Not far away, Laura Moreno was back in the workroom packing up her things after an extremely uncomfortable night sleeping on the reception area sofa. She had tried to sleep on the carpet of her workroom with her coat as a blanket and a pile of bagged napkins as a pillow, but it just freaked her out too much to be lying next to the enormous blood stain nobody had removed after the emergency medical technicians had taken out the would-be suicide last week. (She had brought in a couple different stain removal products herself, to no avail, and her pleas to get the carpeting replaced had fallen on deaf ears.) She had spent all of Saturday fixing the lousy foreign language translations done by phony language experts (paid a lot more than she was) who managed to take innocuous phrases like "accepted by the organization's system" and proclaim them proof of illegal activity, while simultaneously failing to recognize the smoking guns they were actually greenlighting for production. The attorney-client privilege review had taken six hours alone, and even though she had been told she had to come in on Saturday, and couldn't possibly be allowed to leave until everything was QC'ed, Prince and Prowling wasn't paying a dime for her getting trapped here for sixteen hours overnight. A few minutes later, she squinted at the gleaming snowbanks as she headed out into unfamiliar daylight, reminding herself to be thankful she still had a job.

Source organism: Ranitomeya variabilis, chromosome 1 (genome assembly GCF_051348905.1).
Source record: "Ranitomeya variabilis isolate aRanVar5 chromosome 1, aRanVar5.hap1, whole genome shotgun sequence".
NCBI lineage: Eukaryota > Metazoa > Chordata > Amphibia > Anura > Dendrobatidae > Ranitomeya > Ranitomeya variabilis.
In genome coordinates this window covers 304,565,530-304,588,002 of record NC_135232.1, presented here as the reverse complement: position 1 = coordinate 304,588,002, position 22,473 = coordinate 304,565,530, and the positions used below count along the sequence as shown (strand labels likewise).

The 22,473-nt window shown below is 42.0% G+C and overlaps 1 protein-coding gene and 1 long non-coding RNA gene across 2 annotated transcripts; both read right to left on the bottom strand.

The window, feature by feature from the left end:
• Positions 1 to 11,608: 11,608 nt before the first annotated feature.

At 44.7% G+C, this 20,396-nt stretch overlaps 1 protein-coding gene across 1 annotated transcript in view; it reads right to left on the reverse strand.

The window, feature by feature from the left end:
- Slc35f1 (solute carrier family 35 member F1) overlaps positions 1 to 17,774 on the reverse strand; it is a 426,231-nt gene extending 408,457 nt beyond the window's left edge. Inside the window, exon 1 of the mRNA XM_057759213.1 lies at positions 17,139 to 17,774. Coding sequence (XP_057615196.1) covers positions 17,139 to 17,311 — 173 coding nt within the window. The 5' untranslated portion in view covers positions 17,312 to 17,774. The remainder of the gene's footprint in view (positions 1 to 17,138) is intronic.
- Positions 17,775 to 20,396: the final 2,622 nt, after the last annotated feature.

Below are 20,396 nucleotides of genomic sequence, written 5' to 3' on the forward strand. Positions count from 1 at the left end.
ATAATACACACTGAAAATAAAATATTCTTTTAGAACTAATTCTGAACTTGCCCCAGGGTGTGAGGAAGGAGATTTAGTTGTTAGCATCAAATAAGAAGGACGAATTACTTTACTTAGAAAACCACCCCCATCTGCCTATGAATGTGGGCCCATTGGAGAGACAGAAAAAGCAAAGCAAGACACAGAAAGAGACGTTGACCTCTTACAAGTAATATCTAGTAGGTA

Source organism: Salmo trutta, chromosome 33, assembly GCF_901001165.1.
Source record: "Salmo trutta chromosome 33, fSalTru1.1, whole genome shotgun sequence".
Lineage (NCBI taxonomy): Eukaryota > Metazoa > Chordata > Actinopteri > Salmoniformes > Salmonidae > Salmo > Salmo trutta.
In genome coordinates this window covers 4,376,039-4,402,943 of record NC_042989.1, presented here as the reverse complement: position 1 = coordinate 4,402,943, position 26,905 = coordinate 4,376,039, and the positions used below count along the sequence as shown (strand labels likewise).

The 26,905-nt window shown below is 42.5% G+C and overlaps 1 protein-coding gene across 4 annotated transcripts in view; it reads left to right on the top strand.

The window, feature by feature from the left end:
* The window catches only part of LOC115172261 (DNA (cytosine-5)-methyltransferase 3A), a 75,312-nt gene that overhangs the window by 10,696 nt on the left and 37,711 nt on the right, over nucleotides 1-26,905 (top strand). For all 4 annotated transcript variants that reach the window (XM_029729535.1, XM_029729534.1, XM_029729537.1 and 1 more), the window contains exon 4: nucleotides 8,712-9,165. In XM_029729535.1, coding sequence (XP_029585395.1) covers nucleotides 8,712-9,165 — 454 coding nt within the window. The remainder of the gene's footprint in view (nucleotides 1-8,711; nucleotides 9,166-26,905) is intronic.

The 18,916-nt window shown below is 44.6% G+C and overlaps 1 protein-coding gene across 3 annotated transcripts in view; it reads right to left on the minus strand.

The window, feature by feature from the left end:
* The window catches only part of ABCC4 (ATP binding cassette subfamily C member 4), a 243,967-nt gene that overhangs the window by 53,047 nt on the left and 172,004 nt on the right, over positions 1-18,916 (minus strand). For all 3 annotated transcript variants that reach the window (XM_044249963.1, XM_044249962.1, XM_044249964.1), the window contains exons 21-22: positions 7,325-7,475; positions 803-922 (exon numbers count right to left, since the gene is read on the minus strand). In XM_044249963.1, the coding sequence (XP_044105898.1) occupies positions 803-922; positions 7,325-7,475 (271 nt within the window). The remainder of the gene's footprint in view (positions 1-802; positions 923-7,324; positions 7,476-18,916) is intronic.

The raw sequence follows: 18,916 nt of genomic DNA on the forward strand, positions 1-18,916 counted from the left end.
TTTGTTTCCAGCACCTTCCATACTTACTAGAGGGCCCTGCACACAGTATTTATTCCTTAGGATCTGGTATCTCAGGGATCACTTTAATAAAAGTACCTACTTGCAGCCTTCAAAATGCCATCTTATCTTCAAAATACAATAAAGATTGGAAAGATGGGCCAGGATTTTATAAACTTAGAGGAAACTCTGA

A block away, Malia and Sasha were merrily making snow angels and snowmen on the White House lawn, laughing at the always entertaining twins Ferguson and Regina--who were currently singing a Lady GAGA duet as they took turns launching themselves from the swingset into a large bank of snow. But now something was wrong: Ferguson could not be seen, and Regina was calling out to her brother, trying to find him under the large piles of snow. "Fergie!" The twins' mother raced over to find her son, and Malia and Sasha ran over to help dig him out. Bo paced back and forth, uncertain what to do. Finally they saw his purple snowsuit, but when they pulled it out empty, Clio screamed in terror. Then they heard laughter and turned to see the snowsuit-less boy jumping up and down in glee at his prank. "Fergie!" A furious Clio then turned to look at Regina, who was stifling her own laughter. "Reggie!" Clio threw the snowsuit at the toddlers and ordered them inside. She turned to the Obama girls, tried to apologize, mumbled, and then left.

Inside the White House, a puzzled President Obama (who had seen Ferguson the whole time and did not know what the commotion was about) turned from the window back to Rahm Emmanuel. An absolutely historic week had come and gone, and the magnitude and novelty of its events and milestones were eclipsed by a couple feet of snow. The Washington Post health care story implied the reporters thought the public would care more about how Senators had traveled through the blizzard to cast their health care votes than how they had actually voted. The Copenhagen agreement on global warming could not compete with an historic blizzard when it came to weather stories. And the Nobel Peace Prize was something nearly everybody seemed eager to forget. "We've got to get 2010 right," President Obama said quietly, and Emmanuel assured him they would, even though their team was still only half-appointed.